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Succession law reform

French succession law has remained largely unchanged since the introduction of the Napoleonic Code 1804. It is a testament to the drafting of the original code that, in the main, the provisions have stood the test of time, however in recent years there has been need to adapt the parts of the civil code relating to succession and to recognise the realities of modern life. An initial succession reform acte was introduced in 2001. A further reform acte affecting more than 200 articles of the civil code was adopted by the French parliament on 14 th June 2006 and is expected to come into force on 1 st January 2007. Some of the many but most of the pertinent changes are briefly outlined below.

Many people do not realise that in France the surviving spouse does not take priority in inheriting his/her partner’s estate. At the time of introducing the rules of inheritance the spouse was considered a stranger to the family. The rules were not introduced to protect the surviving spouse but to protect the family and put an end to the practice of primogeniture, whereby property was handed down to the first-born son, by legally obliging parents to divide their estate among their children equally. Until recently the surviving spouse was in fourth position in the order of succession after children, parents and siblings of the deceased. Contemporarily individuals estates are more likely to be comprised of revenue generated from endeavour and much less from property passed down from generation to generation. Resulting from the reform of 3 rd December 2001, the surviving spouse currently occupies third place in the order of succession in addition to benefiting from other improvements in inheritance rights. The upcoming reform aims at providing still more protection for the surviving spouse by augmenting the share in the estate that can be left without penalising the children of the couple or children of the deceased by previous relationship. The reform provides for the introduction of an inheritance agreement, enlarges the scope of the existing mechanism whereby parents can gift their property to their children during their lifetimes, and relaxes the rules relating to joint ownership. The broad outlines of the provisions are provided as follows:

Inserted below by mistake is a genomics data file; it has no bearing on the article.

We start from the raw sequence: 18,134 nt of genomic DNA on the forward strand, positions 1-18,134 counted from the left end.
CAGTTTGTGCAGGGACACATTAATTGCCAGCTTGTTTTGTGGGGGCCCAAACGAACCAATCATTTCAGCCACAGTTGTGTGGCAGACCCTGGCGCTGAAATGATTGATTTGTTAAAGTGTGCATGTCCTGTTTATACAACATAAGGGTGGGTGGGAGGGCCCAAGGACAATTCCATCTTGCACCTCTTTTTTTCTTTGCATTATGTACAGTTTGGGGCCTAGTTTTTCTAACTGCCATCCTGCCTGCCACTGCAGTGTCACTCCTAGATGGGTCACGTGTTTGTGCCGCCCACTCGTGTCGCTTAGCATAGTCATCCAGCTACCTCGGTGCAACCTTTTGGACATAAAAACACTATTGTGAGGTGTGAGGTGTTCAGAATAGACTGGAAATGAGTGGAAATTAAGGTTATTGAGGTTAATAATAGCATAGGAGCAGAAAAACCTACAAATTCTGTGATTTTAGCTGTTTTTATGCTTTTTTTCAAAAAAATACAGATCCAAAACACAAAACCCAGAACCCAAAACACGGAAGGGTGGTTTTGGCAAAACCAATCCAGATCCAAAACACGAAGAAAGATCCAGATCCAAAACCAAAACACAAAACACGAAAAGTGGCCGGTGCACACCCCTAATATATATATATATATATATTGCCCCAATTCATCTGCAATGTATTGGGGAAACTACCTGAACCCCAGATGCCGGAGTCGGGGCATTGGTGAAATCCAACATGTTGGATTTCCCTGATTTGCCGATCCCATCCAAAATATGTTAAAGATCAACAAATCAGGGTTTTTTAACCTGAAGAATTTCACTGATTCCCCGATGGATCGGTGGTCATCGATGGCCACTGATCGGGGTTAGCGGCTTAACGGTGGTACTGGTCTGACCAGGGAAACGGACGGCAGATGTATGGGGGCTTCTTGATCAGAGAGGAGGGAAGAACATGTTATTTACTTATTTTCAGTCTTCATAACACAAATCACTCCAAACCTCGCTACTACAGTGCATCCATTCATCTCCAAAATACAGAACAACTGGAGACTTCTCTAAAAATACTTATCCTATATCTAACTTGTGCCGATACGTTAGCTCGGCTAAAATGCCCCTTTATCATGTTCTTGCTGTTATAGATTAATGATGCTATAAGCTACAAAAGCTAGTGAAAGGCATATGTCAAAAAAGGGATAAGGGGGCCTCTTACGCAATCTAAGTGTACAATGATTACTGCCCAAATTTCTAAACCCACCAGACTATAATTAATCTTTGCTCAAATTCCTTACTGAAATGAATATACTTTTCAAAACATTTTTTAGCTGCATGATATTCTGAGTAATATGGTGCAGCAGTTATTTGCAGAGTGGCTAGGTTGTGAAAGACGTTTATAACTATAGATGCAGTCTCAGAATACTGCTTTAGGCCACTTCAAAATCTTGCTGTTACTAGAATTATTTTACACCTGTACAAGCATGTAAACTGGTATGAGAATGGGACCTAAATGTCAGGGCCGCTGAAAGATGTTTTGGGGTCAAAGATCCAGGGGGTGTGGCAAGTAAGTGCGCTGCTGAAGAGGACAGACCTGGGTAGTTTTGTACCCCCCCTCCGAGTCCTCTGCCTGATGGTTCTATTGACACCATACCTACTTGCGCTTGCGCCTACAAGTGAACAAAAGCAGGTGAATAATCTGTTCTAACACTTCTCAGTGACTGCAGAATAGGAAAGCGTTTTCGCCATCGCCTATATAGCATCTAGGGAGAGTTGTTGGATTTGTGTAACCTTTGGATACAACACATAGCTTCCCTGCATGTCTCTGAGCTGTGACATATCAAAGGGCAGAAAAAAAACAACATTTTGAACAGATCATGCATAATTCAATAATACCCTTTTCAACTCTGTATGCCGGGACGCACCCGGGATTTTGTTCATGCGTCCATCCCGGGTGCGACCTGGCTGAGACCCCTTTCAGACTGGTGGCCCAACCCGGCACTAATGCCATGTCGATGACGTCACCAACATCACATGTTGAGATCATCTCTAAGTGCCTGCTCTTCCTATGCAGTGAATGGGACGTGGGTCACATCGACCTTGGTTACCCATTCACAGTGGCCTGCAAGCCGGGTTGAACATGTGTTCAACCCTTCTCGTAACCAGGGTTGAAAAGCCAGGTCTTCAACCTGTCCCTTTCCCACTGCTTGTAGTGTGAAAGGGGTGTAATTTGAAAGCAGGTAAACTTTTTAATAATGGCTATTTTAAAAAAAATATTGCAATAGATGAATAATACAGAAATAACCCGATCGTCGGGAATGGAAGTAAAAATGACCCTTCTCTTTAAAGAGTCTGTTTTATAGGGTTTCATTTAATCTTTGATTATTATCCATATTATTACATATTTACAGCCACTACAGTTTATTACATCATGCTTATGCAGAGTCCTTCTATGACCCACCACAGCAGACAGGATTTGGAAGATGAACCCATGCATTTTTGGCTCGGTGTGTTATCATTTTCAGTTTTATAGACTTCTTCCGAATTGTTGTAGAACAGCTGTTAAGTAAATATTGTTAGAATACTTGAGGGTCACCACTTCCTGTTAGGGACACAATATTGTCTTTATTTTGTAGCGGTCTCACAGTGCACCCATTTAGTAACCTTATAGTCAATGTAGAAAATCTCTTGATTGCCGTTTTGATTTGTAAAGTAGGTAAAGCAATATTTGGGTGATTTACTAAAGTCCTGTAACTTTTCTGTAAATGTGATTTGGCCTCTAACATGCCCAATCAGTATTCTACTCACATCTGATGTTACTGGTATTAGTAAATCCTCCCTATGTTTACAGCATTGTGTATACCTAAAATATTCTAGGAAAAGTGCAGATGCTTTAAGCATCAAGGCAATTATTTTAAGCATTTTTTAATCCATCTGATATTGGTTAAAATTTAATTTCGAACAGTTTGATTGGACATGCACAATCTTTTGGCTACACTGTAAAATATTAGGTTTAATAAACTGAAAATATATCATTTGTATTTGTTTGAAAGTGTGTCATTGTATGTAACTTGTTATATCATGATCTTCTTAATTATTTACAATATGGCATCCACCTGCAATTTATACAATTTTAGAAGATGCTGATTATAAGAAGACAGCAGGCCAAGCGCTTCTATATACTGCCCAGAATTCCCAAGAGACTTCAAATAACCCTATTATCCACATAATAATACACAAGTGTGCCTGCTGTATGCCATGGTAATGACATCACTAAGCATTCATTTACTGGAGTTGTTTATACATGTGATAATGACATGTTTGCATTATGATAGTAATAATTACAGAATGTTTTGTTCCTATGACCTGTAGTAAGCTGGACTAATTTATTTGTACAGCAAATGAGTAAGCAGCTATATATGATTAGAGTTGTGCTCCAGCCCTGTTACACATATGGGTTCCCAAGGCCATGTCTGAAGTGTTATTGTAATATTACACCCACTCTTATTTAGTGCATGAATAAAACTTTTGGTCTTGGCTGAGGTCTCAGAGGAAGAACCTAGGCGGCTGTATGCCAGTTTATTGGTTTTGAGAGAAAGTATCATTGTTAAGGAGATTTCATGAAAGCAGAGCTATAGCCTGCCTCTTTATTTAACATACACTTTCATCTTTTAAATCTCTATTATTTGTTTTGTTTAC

Inheritance agreements:

This contract which must be signed in front of a notaire is designed to favour arrangements between family members and in particular families with children from previous relationships. Children can renounce part or all of their reserve (part of their parent’s estate to which they have a reserved right) to the benefit of their step parent. In principle all children of the deceased must take in equal proportion, however on condition that all concerned parties agree it will now be possible to favour one child who is perhaps financially disadvantaged in comparison with his/her brothers and sisters. As the law currently stands a child can only relinquish his/her share in the estate at the time of administration of the parent’s estate after his/her death, and not before, in addition to which he/she cannot grant it to a particular person since it is necessarily divided equally amongst his/her brothers and sisters. The fundamental principles of inheritance law remain however, and parents will not be able to disinherit a child.

Donation-partage:

The scope of the existing mechanism whereby parents can gift ownership of their estate to their children during their lifetime is to be enlarged. The average age at which a person inherits in France has increased in line with life expectancy, and presently stands at 52 years. The current situation is that children inherit from their parents. The reform will enable grandparents to pass their estate to their grandchildren directly, thus jumping a generation. This will only be possible with the agreement of the parents and grandchildren, and must be validated by a notarised agreement. Grandparents will now be able to determine the distribution of their estate between their children and their grandchildren definitively during their lifetime, avoiding family conflict at the time of the administration of their estate. The donation-partage will also be possible in families in which there are children from previous relationships, which is not currently permitted. This will enable parents to distribute their estate in an equal manner to their children and step-children.

Rules of indivision :

Often the source of conflict within large families and families in which there are children of different relationships, where property is held in indivision it is necessary to have the unanimous agreement of all owners for every decision to be taken concerning even the management of a property. It is for this reason that properties often end up abandoned due to conflicts between certain heirs. In order to facilitate the management of property the reform provides that certain decisions can be taken on a two-thirds majority. Unanimity will still however be required with respect to a sale.

 

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